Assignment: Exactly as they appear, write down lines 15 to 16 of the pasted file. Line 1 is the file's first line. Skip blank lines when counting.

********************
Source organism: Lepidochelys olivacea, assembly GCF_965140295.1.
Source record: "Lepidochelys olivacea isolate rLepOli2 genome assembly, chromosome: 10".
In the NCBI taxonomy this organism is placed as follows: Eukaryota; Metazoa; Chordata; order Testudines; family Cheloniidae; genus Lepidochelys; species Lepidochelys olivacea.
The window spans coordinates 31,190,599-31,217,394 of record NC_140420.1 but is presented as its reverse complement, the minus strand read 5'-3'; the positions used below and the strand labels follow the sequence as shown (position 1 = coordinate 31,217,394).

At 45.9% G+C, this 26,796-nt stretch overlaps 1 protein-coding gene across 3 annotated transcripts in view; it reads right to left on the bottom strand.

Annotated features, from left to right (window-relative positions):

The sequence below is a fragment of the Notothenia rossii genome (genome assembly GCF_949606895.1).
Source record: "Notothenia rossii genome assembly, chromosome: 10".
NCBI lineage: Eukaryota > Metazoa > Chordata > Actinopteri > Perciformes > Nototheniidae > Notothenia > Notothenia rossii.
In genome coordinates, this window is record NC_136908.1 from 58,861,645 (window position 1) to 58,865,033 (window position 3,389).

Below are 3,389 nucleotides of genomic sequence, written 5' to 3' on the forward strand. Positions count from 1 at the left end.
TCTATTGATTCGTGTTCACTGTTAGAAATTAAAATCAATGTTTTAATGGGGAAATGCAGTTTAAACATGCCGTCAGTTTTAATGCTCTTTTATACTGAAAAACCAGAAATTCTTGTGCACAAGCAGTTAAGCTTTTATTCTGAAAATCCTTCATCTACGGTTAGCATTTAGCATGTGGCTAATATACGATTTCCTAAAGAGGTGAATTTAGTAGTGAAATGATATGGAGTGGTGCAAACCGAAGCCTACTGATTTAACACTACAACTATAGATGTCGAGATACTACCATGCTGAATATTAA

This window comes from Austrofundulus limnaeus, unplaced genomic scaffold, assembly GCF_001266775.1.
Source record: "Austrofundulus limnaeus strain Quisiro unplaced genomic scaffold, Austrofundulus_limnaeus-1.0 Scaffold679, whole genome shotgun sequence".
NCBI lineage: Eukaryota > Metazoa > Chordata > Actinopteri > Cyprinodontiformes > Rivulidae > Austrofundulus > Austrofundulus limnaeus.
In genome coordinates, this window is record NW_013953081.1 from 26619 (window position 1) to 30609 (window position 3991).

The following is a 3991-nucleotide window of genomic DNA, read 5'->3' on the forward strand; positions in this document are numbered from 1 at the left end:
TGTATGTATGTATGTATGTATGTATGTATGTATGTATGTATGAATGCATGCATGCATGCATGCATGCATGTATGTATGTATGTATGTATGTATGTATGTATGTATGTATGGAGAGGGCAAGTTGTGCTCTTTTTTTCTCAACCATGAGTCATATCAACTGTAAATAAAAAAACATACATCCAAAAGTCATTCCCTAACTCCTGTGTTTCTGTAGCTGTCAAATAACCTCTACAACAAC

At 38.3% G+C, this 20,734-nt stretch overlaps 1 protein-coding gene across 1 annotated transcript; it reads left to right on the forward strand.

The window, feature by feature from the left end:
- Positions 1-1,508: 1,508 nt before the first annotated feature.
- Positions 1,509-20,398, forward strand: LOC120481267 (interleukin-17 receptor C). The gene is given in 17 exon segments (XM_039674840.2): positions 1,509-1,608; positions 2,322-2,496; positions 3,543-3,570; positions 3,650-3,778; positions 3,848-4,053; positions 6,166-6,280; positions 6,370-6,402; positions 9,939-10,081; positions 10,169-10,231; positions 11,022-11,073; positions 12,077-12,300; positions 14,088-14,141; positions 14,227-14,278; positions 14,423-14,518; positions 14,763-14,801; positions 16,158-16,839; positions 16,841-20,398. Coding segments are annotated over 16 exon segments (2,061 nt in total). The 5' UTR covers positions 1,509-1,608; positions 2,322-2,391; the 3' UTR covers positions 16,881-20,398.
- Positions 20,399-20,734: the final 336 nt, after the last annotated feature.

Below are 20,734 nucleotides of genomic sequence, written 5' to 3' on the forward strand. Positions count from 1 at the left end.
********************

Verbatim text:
NCBI lineage: Eukaryota > Metazoa > Chordata > Actinopteri > Cyprinodontiformes > Rivulidae > Austrofundulus > Austrofundulus limnaeus.
In genome coordinates, this window is record NW_013953081.1 from 26619 (window position 1) to 30609 (window position 3991).